1. There is plenty of software available for the Mac, both from established software houses and from individuals. Surprisingly, there are more products in some product categories than there are for Windows. For example, every time I turn around, I stumble across another project management tool for the Mac. There are more browsers for the Mac than there are for Windows.

I don’t think Windows users realize just how many Windows software product categories Microsoft has come to own, eliminating all or most of the viable competition. Though it’s true that in some categories there are only two or three Mac offerings, all in all there is a very solid, rich spread of software makers creating Mac applications. As a longtime software reviewer, I’ve been surprised by the quality of these applications.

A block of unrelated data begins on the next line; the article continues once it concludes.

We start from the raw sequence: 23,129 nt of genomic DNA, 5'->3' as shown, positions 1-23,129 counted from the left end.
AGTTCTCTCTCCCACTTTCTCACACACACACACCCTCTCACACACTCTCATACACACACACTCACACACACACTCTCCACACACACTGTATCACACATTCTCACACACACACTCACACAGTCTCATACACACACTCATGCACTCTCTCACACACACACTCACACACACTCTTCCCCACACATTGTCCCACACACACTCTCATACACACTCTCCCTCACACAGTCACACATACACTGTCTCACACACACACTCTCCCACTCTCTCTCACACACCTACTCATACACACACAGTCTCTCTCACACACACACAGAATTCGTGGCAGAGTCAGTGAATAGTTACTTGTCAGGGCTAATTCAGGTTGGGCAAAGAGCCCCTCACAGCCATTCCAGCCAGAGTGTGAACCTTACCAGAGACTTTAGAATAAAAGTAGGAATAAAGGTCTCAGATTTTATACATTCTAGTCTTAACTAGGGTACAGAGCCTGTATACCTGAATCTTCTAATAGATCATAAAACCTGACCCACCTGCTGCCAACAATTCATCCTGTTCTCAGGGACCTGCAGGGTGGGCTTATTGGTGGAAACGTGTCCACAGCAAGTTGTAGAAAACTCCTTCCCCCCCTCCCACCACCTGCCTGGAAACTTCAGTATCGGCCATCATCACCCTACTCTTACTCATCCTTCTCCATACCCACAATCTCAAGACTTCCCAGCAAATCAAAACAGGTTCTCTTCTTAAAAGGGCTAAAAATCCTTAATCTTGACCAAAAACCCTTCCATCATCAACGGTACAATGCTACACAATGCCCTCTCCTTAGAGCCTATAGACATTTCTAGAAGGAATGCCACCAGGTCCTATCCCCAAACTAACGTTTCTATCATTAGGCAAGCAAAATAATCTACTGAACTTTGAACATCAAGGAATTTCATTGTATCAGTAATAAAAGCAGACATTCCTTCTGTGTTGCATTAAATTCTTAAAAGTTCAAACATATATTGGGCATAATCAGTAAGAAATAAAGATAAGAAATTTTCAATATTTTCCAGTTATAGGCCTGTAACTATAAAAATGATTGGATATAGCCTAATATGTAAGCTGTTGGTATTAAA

2. The $80 Parallels Desktop for Mac virtualization application lets you run Windows and Linux seamlessly on your Intel Mac and switch between Mac and Windows, for example, with a simple keyboard command. It’s even possible to run Windows applications as if they’re running in the Mac interface and to associate data files on the Mac with Windows applications. This extremely powerful tool literally gives you access to all your Windows applications on your Mac.

Parallels is one of the best software utilities I’ve tested in years. It adds a huge chunk of software value to any Mac purchase. VMware’s Fusion virtualization tool for the Mac competes with Parallels. Apple’s free Boot Camp beta software is less convenient than virtualization programs, but it offers the same ability to run Windows on your Mac.